ubersiren's avatar

@Yetanotheruser It would definitely be strange to call someone “Mom” if she was only 10 years older.

Yetanotheruser's avatar

When my mother-in-law passed, father-in-law eventually remarried, and step-mother-in -law is only seven years older. (A very nice lady, by the way.) At the wedding, I danced with the bride, and we were talking about how close we were in age. I asked her if she was now “Mom” or ”(first name)”, she said “Well, how about being friends?” That’s the was it’s remained, and we remain very good friends to this day.

Seek's avatar

I think it’s great when people are that close to their in-laws. I wish I were.

I personally would be uncomfortable calling my husband’s father “Dad”, as I only see/talk to him a couple of times a year, and I’m pretty pissed off at the fact that he supports his goodfornothing stepdaughter’s children 100%, and refuses to visit our home or his own grandson. And that’s the inlaw I like.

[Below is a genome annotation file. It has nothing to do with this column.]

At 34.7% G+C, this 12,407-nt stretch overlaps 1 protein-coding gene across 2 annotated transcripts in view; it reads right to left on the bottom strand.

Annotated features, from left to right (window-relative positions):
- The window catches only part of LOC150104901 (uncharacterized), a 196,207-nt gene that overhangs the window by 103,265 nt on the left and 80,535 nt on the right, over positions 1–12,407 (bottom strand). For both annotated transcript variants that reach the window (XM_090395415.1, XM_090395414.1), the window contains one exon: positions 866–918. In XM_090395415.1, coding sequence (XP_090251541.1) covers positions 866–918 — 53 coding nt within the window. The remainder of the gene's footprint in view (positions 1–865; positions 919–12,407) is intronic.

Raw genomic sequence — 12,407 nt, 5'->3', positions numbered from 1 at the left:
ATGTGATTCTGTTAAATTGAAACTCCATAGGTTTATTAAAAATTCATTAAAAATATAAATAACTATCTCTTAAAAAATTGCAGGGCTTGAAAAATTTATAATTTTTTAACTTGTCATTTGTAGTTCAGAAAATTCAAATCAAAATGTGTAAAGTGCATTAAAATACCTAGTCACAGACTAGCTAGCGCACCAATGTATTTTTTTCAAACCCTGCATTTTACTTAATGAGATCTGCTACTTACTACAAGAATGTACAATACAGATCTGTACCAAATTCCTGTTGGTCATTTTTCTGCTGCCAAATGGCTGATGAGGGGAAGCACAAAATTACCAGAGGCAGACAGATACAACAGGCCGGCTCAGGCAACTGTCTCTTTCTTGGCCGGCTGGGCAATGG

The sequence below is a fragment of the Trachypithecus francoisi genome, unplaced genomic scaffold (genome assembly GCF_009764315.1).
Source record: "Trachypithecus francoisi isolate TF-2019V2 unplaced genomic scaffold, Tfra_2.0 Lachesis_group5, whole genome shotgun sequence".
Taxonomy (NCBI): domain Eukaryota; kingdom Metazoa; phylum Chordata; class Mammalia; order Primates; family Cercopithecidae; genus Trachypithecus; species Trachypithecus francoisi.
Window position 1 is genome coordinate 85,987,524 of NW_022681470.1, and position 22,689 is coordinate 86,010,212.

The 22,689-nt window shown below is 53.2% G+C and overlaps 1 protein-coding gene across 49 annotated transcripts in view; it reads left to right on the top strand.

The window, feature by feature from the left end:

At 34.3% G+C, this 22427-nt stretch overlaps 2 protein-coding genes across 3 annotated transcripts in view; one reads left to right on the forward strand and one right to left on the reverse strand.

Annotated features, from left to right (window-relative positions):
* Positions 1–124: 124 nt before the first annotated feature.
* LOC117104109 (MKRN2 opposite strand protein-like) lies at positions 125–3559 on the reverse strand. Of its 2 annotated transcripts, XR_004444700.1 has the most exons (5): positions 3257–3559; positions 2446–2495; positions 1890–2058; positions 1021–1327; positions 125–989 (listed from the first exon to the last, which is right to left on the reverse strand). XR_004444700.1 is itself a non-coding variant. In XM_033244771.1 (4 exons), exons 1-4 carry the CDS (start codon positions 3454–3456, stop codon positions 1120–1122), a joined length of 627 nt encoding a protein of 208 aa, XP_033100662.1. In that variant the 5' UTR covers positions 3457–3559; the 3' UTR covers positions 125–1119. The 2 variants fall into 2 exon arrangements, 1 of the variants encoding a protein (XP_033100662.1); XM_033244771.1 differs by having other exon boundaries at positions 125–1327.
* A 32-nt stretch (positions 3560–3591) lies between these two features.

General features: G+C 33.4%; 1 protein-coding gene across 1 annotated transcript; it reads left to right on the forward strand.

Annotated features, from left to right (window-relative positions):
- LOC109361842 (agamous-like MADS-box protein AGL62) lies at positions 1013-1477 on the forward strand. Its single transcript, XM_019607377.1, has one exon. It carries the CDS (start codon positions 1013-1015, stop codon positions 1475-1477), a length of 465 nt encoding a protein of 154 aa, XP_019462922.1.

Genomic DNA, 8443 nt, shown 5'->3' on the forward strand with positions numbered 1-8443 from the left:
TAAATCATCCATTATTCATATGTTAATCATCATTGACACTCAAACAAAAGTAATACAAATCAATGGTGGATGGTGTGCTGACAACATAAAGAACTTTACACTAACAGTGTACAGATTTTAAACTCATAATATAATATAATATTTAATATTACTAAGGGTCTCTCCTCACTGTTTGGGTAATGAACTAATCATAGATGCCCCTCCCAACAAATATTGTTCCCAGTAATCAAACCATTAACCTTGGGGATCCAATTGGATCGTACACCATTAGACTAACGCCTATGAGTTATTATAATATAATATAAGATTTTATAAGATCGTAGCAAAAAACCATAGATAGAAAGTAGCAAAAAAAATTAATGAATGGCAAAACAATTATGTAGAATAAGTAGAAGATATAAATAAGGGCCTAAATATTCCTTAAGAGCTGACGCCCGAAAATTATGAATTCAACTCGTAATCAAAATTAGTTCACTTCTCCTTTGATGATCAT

plethora's avatar

@Captain_Fantasy It would be very weird to hear my daughter in law, whom I do love as if she were my own, call me Dad. She started out calling me “your dad” in front of my son, as if I were not there. Although she didnt realize that. I’ve gotten her to the point of calling me “the beagle” now, which is what I prefer….oops, I mean she calls me by my first name.

Jeruba's avatar

I followed tradition and called my husband’s parents “Mom” and “Dad.” And when my sons marry, I would much prefer to be addressed the same way by their brides. I don’t like it when young persons presume to address their friends’ parents by their first names, and I don’t expect to enjoy it as an in-law either.

CyanoticWasp's avatar

Relating this thread to another thread started at about the same time… how would you address transgendered in-laws? Mom-Dad? Dad-Dad? Moad? Daom?

DarkScribe's avatar

Transgendered in-laws? Tranny-in-laws? I suppose it has to happen to some peple.

ubersiren's avatar

@CyanoticWasp Whatever they wanted to be called. Just like non transgendered people. I think most in-laws will tell their children’s spouses what they prefer to be called.

Ivy's avatar

My son’s wife and I call each other by name, but refer to each other as outlaws, i.e., mother-outlaw
and daughter-outlaw.

Pied_Pfeffer's avatar

What a great question, and what a spectrum of answers!